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ACT to reveal results of next generation solar tender soon

The ACT government expects to make an announcement on the next step of its major tender on next generation solar technologies within the next few weeks.

Environment and energy minister Simon Corbell told RenewEconomy at the Paris climate talks that the results of the call for expressions of interest would be made before Christmas.

The solar initiative is one of two tenders currently being considered by the ACT government, with the results of the 200MW wind tender expected to be announced in the New Year.

Both process attracted around 1GW of interest from various suppliers, underlining the huge interest in Australia for the auctions process, also known as a reverse tender.

Corbell has successfully tendered 200MW of wind energy – attracting record low prices – plus another 40MW of solar PV, and says he in confident that the next round will also show competitive prices.

“We have seen very competitive bidding and excellent projects put forward.,”Corbell said, which will mean investment, jobs and a large contribution towards emissions abatement.

The ACT auction process was highlighted by Federal environment minister Greg Hunt earlier this week as a shining example of what can be achieved 0- both in deployment and competitive pricing – through such reverse auctions.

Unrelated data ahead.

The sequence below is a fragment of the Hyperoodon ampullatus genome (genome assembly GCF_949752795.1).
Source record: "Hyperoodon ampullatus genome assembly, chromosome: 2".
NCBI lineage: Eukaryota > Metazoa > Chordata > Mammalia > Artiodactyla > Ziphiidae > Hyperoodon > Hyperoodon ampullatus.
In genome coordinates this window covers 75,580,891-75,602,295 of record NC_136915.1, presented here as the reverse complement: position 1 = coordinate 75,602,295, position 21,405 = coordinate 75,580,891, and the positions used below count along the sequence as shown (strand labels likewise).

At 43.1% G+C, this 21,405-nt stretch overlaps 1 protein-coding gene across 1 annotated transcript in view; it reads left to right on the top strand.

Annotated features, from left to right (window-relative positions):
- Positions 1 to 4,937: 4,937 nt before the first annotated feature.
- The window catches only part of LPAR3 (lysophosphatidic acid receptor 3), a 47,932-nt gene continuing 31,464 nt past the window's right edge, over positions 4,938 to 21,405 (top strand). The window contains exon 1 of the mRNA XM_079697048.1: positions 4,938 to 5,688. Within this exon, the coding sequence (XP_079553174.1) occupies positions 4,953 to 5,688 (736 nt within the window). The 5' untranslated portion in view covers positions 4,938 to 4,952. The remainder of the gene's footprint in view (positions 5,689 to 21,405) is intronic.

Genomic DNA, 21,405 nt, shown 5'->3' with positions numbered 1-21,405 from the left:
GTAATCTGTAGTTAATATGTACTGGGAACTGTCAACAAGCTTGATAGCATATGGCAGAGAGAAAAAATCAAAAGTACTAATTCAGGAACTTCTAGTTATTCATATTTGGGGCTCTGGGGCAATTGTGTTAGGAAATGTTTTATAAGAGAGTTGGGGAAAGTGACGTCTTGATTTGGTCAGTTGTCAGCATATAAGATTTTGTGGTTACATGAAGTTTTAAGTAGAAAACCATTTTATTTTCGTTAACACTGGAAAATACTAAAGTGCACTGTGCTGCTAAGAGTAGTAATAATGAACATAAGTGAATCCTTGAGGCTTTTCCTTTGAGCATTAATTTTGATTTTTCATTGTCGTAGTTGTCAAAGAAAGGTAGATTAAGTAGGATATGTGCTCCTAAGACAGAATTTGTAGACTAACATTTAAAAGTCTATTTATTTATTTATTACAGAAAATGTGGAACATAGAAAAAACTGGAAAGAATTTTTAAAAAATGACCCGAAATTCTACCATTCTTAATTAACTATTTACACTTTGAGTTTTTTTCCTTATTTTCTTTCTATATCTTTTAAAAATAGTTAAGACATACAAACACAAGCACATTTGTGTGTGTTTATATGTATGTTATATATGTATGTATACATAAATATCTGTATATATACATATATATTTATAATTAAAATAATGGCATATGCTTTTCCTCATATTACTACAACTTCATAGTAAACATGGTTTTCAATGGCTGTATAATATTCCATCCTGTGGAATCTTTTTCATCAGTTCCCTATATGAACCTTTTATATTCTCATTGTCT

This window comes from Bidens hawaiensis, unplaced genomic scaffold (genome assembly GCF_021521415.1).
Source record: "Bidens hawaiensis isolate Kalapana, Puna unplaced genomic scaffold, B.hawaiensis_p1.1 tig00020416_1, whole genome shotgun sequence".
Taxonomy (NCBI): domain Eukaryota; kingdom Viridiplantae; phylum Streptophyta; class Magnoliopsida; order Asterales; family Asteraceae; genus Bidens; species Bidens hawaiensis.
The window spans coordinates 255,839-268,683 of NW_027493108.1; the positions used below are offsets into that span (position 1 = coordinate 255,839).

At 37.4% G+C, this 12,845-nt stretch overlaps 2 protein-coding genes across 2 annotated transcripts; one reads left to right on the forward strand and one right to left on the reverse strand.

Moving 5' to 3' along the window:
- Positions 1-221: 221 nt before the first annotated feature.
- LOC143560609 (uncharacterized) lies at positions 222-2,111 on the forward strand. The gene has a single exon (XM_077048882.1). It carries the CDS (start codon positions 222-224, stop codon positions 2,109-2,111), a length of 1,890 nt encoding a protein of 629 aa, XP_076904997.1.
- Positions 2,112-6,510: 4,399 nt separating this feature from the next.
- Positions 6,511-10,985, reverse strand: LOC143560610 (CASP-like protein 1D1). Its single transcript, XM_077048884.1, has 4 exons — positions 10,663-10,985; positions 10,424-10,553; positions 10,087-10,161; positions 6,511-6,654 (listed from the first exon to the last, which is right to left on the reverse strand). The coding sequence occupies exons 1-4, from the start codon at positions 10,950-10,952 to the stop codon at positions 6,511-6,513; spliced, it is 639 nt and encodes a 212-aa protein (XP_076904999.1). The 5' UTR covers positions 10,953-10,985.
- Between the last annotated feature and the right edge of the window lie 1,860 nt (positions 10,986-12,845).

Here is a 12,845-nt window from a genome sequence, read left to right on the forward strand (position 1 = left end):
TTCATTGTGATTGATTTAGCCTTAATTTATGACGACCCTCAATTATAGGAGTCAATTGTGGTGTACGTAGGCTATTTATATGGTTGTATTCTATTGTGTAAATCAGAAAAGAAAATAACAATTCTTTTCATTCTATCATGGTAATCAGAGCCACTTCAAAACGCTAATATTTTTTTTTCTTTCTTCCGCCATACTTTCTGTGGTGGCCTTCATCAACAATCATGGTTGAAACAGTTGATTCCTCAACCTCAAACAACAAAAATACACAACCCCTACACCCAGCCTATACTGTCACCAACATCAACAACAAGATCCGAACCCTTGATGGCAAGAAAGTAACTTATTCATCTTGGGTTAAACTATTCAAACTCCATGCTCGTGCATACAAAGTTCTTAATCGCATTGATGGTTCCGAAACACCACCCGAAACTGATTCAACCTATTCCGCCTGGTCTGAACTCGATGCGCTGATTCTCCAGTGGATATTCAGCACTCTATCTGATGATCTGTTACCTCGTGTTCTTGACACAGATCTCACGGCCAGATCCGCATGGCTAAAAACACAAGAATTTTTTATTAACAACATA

Corbell said he was gratified with the recognition, particularly given that the federal program had been stalled by policy uncertainty.

“I was really pleased to see those comments and it was great to have that recognition at federal level because reverse auction feed in tariffs work, they got projects on the ground, they get them financed, and they get them built. It is great to have that endorsement from Greg Hunt.”

Meanwhile, Corbell also said the ACT is working closely with the local utility ACTEW AGL – and other start up firms – for the development of an electric vehicle program.

The ACT, by 2020, expects to supply more than 90 per cent of its electricity from renewable energy, and will extend that to 100 per cent by 2025.

Corbell said the big challenge was then to reduce emissions from the transport sector, which would then account for 56 per cent of emissions from the capital territory.

“Transport will be the big area for us once we achieve 90 per cent renewables. Private vehicles are a big contributor in a city like Canberra,” he said.

Corbell is in Paris –  as are numerous other state ministers and premiers – at the urging of the UN, which is highlighting the efforts of regional and state governments, many of which have higher targets than the national bodies.

Corbell said he would be sharing the ACT’s experience and success of the reverse auction model, and seeing how other cities are undertaking their own abatement targets, and particularly at electric vehicle policy initiatives.

Source: RenewEconomy

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